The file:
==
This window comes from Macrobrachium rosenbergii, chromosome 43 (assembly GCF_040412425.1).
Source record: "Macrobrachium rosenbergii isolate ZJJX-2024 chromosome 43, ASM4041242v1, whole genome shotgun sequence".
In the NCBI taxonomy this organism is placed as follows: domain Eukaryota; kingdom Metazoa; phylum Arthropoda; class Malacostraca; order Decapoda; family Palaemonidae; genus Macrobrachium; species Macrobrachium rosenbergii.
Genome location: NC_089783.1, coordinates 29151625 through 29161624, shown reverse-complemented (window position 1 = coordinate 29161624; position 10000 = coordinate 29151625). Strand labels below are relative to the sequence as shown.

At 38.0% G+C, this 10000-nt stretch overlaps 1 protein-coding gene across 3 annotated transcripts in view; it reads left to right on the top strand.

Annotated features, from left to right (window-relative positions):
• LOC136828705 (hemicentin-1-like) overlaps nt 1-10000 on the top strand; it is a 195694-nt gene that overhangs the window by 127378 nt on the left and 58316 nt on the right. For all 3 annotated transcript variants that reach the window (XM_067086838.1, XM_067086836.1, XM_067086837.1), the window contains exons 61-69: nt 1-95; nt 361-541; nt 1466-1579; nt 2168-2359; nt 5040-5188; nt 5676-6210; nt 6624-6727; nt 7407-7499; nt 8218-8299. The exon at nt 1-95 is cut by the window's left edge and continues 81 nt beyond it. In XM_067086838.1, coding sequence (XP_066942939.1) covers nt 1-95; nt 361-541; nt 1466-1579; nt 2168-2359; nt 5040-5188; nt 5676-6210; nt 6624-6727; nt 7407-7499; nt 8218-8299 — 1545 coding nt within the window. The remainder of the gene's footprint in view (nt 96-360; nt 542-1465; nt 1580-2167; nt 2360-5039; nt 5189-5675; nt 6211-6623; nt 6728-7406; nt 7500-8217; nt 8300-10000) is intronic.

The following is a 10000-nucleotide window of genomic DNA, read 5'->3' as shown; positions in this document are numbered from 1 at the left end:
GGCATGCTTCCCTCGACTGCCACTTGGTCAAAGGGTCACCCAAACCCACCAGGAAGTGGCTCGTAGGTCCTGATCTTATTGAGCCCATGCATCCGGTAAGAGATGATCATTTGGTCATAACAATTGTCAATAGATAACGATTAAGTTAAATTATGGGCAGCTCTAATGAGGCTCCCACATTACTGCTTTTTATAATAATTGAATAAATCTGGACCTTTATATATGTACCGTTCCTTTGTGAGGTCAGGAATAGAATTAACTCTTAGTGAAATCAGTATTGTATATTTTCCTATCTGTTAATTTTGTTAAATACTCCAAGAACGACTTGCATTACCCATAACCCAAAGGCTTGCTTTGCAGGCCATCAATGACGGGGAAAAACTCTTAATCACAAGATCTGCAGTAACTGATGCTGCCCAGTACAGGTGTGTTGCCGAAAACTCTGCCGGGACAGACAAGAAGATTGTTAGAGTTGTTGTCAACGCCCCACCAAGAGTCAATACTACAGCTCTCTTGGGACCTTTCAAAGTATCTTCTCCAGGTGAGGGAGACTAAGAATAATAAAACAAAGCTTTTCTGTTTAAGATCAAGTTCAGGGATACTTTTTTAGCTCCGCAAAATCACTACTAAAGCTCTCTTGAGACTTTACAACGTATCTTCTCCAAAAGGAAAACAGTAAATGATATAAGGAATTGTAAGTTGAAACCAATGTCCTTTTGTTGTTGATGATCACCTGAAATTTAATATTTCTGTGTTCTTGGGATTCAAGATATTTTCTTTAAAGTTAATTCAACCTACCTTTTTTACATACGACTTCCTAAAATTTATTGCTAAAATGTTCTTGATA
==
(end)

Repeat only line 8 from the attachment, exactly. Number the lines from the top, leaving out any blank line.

The following is a 10000-nucleotide window of genomic DNA, read 5'->3' as shown; positions in this document are numbered from 1 at the left end: